Jan went ahead but nothing prepared her for the pain she was about to experience. She had had no pain like it. Even having given birth vaginally three times with little or no pain relief, she could not comprehend the pain that she was about to experience. The clinician did not stop and did not seek to know her pain level until she was in so much pain that she could not speak. She was trying not to pass out; she was trying to stay conscious. When she was asked, she could not respond. I must say that when I heard the story from her husband, I sat there thinking, “This is assault.” There was no informed consent.

As we know, a third of women experience significant pain in this procedure, although research is poor. Options are not clearly communicated to women and women’s voices are simply not heard. If a third of women are experiencing significant pain, that means the majority are experiencing some level of pain. It is beyond my comprehension why women have to experience pain at all. As we have seen in the “First Do No Harm” report, which many have raised today, the voices of women in healthcare are simply not being heard. We can all reflect on our own experiences of being dismissed—that it is nothing and there are clearly other more important things to deal with. It is simply not good enough. A woman’s voice is disappearing in our health service; it needs to come to the fore and today’s debate will do that.

That was not the end of the story. We sought a review of the case and the department lead carried one out. The review said that there was consultation and listening, but that was a very different story from Jan’s experience. Ultimately, the outcome did not change the situation, but women will be going through that process every day, and we therefore have to change the situation all together.

We have a women’s health strategy. We need to ensure that the woman’s voice is heard in our NHS, because Jan’s was not. Constant verbal feedback is so important when going through any procedure. A clinician should be constantly looking, watching, seeing and understanding their patient. That clearly did not occur. Of course, the clinician should have stopped, but they never should have started. It never should have got to that point.

The way in which patients are counselled for this process needs to be completely re-examined. Having a general anaesthetic should not just be posed as an option, but perhaps be suggested as the most pain-free way of having the procedure. There are other things available, for instance a local or regional anaesthetic, or—if a woman dares or is ill-advised—just an analgesic, but we should focus on ensuring that this is a pain-free procedure for women. But that is not what is advised; that is not the target. It is a target that is driving this experience as well, and it must be removed all together.

Like many areas of women’s health, this is a massively under-researched area of medicine. Can the Minister commission research into hysteroscopies, particularly in post-menopausal women? A doctor came to see me to talk about how the cervix changes as people get older. It can cause tightening, meaning the procedure is even more difficult for older women. Therefore, carrying out proper research to understand the changes within the body would seem completely appropriate before the procedure continues, particularly for older women.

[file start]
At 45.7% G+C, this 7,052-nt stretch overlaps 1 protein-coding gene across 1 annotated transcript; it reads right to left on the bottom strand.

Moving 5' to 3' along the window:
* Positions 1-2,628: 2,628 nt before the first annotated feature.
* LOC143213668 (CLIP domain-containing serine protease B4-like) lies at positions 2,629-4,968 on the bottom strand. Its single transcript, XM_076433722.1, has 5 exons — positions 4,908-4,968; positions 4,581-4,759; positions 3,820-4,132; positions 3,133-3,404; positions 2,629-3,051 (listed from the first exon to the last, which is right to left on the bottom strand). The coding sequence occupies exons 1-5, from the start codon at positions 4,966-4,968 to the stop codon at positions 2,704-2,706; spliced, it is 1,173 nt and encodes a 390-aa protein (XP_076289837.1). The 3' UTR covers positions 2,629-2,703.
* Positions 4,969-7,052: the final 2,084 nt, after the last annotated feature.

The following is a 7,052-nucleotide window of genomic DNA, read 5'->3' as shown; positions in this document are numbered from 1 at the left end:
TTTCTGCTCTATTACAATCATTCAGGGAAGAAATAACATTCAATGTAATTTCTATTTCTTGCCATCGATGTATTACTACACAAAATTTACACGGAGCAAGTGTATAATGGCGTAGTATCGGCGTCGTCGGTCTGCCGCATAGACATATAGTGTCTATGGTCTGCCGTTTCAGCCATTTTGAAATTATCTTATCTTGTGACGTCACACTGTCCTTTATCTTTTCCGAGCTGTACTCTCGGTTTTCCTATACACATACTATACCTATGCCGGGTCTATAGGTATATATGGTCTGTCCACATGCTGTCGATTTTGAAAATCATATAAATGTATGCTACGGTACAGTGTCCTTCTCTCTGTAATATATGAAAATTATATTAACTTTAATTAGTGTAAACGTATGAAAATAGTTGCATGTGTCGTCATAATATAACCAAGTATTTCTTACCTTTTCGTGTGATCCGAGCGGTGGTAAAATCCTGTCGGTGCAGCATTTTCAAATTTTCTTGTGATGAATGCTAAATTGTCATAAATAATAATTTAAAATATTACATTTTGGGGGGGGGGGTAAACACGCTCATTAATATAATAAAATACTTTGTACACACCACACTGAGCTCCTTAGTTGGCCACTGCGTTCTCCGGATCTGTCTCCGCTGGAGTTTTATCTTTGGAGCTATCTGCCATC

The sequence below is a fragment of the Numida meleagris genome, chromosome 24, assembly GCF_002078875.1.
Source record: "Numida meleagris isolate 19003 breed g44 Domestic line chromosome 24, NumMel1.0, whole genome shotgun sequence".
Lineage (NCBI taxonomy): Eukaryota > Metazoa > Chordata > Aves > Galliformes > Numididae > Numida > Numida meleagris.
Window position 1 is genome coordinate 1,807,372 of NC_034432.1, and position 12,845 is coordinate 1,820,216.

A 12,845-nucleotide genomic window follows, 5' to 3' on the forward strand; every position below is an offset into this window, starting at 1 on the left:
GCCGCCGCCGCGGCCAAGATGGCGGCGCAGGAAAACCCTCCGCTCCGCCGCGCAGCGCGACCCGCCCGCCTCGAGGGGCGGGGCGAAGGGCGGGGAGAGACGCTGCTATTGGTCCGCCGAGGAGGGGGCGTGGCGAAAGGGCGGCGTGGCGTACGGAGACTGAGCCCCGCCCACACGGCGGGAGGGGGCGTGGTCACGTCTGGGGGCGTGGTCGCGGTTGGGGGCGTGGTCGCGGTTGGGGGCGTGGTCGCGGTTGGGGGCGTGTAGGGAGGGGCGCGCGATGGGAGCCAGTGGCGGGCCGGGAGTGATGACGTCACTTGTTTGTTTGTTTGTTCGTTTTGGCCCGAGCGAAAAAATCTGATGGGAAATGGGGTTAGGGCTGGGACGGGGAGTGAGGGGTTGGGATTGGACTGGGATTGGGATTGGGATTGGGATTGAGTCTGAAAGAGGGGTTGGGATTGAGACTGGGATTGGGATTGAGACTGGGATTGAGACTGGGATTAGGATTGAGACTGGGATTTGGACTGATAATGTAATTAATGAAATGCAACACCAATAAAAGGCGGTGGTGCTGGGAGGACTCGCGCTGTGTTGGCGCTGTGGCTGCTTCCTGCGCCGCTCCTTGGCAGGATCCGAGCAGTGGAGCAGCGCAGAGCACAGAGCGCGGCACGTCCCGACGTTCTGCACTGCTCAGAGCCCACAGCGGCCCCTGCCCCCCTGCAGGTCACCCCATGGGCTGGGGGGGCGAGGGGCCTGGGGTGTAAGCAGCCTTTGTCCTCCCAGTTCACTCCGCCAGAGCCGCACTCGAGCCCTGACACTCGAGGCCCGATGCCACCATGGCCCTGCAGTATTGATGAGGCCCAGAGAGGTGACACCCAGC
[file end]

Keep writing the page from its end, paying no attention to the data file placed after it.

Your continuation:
In conclusion, we have talked about the need for women to be heard in the health service, but we need to gather that. I hear about the work that is being undertaken, but as we were saying in response to the “First Do No Harm” report, there should be proper logging of who has been through this procedure. We should seek out that voice, because we may see a different reflection of what has happened. In Jan’s words, the experience left her “deceived, patronised and betrayed”. That is simply not good enough for our NHS.

It is a pleasure to serve under your chairmanship, Sir Mark. I thank my hon. Friend the Member for West Ham (Ms Brown) for securing this debate, and for her tireless campaign on the matter. It has been 10 years with almost 10 debates, and she is still going. Numerous Ministers have committed to making this a priority. As we have heard, there have been some improvements, but nowhere near enough to make a difference to the lives of women. I praise the incredible contributions from the hon. Members for Thurrock (Jackie Doyle-Price) and for Strangford (Jim Shannon), and my hon. Friend the Member for York Central (Rachael Maskell).

As we have heard, a hysteroscopy is a procedure used to examine the inside of the uterus. It involves dilation of the cervix, sending fluid into the uterus to expand it so clinicians can examine the uterus and the fallopian tubes, and the use of surgical instruments to examine the inside of a woman. It is an essential tool for diagnosis and treatment of many conditions affecting women, including unusual bleeding, pelvic pain, recurrent miscarriages, difficulty getting pregnant and many more. When I had my hysteroscopy, I had had several miscarriages and I was desperate for a baby. When I was offered this procedure for further investigation, I read every side of the leaflet and looked into it. Not only did I take paracetamol; I took ibuprofen, to ensure that I did not have the “little discomfort”.

I turned up and there was a lovely nurse, who was very softly spoken. A nurse stands next to the patient to talk them through it, and holds the patient’s hand. If it is a “slight discomfort”, the whole process of having someone standing there trying to be a guide through it, is worrying. It is the most excruciating thing anyone can go through. It may have been a 10 on the scale. I do not understand how even slightly lower than that could be acceptable for any human being.